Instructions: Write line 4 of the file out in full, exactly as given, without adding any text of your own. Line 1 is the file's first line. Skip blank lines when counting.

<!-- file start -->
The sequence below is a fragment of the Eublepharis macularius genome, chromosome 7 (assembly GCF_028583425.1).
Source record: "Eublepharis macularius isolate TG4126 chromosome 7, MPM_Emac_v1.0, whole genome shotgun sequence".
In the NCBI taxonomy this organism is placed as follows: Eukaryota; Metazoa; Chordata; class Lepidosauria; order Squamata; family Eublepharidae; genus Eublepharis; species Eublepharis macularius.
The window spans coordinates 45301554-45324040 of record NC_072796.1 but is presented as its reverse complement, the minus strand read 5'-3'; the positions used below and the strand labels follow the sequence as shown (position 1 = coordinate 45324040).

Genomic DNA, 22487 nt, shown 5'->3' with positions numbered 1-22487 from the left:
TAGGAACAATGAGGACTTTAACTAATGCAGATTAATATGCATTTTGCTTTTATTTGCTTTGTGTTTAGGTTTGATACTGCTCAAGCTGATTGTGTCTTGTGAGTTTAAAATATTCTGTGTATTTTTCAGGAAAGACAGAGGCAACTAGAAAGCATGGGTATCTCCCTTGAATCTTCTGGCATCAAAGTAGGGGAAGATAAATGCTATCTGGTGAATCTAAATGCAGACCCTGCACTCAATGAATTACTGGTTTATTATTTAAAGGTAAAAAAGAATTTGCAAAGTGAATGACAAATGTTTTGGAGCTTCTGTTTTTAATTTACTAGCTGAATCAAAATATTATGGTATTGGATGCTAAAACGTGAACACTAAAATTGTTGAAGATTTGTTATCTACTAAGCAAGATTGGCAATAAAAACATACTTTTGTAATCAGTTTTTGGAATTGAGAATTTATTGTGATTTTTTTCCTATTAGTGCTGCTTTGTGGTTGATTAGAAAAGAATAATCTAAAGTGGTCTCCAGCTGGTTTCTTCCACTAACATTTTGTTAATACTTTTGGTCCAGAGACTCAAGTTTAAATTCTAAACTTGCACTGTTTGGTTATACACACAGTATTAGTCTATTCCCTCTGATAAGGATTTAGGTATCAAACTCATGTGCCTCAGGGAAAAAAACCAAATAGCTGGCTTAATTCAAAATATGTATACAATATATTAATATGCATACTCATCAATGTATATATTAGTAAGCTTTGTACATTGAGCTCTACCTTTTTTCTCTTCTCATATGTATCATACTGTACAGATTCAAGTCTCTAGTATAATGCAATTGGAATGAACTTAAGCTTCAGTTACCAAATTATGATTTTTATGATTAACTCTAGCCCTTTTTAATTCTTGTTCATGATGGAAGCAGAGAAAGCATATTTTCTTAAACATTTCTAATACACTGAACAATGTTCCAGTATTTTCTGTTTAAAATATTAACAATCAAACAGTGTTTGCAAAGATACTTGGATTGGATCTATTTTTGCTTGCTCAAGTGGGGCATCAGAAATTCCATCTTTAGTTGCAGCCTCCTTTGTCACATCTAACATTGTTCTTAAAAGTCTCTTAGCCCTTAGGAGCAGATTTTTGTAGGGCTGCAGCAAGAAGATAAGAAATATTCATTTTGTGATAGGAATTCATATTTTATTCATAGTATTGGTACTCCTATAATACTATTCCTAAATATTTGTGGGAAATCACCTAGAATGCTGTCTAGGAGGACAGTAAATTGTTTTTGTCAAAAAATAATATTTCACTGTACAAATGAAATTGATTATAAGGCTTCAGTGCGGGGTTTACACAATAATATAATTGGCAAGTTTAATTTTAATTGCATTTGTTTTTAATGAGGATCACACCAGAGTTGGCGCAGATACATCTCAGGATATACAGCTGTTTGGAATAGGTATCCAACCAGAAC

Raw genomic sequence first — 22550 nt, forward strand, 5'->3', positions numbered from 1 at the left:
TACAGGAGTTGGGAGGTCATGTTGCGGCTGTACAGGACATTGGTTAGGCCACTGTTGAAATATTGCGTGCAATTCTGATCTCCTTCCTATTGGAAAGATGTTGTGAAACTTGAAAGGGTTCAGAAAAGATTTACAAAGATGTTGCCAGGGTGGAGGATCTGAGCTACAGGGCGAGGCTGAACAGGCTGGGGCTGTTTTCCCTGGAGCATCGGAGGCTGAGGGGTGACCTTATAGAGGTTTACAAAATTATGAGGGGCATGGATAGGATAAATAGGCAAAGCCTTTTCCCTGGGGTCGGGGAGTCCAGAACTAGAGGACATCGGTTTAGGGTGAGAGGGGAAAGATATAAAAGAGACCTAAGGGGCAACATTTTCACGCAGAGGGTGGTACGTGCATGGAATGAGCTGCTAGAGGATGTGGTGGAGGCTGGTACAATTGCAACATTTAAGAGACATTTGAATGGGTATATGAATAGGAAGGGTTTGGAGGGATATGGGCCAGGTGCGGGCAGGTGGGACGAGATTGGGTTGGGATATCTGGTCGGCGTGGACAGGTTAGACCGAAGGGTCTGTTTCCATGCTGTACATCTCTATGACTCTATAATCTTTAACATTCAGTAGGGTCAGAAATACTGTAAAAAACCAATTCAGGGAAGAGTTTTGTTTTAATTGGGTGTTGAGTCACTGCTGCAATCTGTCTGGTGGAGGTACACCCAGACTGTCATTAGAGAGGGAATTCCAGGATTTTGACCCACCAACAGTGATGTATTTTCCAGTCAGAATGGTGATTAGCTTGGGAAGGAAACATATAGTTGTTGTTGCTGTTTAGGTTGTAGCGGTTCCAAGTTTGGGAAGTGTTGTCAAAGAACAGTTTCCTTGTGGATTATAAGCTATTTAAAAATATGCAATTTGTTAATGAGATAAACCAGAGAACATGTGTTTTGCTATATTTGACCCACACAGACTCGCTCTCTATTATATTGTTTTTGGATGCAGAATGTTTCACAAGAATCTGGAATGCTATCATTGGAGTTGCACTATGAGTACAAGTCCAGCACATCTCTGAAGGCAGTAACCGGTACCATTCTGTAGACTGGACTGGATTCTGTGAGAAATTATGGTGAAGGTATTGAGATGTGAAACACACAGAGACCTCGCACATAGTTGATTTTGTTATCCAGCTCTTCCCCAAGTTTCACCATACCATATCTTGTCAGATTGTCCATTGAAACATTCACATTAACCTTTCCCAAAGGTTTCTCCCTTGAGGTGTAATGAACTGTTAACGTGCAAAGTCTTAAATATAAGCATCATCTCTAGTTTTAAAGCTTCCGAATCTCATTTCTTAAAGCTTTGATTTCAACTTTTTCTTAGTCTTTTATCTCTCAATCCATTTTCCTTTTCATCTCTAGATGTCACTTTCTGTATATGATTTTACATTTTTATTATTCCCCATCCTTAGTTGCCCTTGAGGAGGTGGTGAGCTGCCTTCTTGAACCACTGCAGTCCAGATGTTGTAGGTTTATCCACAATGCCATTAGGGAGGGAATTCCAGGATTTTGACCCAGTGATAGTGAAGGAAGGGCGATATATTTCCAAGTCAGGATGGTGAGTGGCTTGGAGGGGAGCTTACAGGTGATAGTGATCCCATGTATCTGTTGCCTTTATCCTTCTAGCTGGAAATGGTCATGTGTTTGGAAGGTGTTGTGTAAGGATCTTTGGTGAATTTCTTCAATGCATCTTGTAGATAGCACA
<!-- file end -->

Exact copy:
The window spans coordinates 45301554-45324040 of record NC_072796.1 but is presented as its reverse complement, the minus strand read 5'-3'; the positions used below and the strand labels follow the sequence as shown (position 1 = coordinate 45324040).